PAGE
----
Monday, May 21, 2007

Poem of the Week 5/21/2007: Death Poem of Koho Kennichi

Death Poem of Koho Kennichi

To depart while seated or standing is all one.
All I shall leave behind me
Is a heap of bones.
In empty space I twist and soar
And come down with the roar of thunder
To the sea.

Koho Kennichi 1316
Died on the twentieth day of the tenth month, 1316 at the age of seventy-six

In Japan, there is a tradition of death poems: poems written just before the moment of death. Koho Kennichi was a Zen Monk in Japan in the 14th Century. A few notes will be helpful in order to understand this poem. First, departed "while seated or standing" treats the position in which it is worthy to die if one is enlightened. Ultimately, this position is merely a form, for bones are the only thing that remain of the physical form.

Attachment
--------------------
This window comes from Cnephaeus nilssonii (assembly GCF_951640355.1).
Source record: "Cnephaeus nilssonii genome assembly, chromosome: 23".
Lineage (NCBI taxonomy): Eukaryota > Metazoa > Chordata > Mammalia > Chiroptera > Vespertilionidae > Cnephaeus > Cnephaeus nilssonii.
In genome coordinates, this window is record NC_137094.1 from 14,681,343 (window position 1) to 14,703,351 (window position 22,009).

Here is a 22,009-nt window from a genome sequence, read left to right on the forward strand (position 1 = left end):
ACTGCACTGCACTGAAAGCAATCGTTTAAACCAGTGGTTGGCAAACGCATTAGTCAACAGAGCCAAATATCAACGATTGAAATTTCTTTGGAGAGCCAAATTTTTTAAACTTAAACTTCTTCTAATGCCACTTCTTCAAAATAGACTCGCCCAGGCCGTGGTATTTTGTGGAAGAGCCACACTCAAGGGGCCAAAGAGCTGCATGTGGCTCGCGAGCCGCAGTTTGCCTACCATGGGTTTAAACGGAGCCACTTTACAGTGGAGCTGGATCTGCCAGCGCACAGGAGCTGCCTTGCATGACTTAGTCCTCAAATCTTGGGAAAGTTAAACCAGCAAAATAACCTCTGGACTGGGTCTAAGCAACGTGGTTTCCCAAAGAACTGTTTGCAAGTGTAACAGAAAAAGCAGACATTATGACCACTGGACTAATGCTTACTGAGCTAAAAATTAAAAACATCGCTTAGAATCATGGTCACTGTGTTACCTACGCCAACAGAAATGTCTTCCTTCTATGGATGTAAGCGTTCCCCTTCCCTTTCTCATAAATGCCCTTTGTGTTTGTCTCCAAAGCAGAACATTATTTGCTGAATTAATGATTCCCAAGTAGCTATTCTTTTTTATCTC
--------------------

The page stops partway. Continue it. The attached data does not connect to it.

The next three lines are somewhat more mysterious, and I have only a few thoughts as to their ultimate meaning. If Koho is enlightened, as the sitting or standing comment implies, the "empty space" *might* refer to the open, unified realm of the absolute. His moving toward the sea as death approaches is then the particular manifestation of the infinite (his Buddha-seed, as it were) rejoining the sea of ultimate reality. Death for the enlightened person is Pari-Nirvana, the final extinction of ties to samsara.

1 comment:

Safa said...

Question for those of you (including Sarah :P) who know more about Buddhism than me: How does one distinguish between the "empty space" and "sea" that the author plunges into? Are both treated as manifestations of ultimate reality? And also traditionally,is the idea of being alone in a broad expanse of emptiness often related to the entirety of the life experience or the moment of dying itself? Thanks everyone, hope you're all having splendid summers!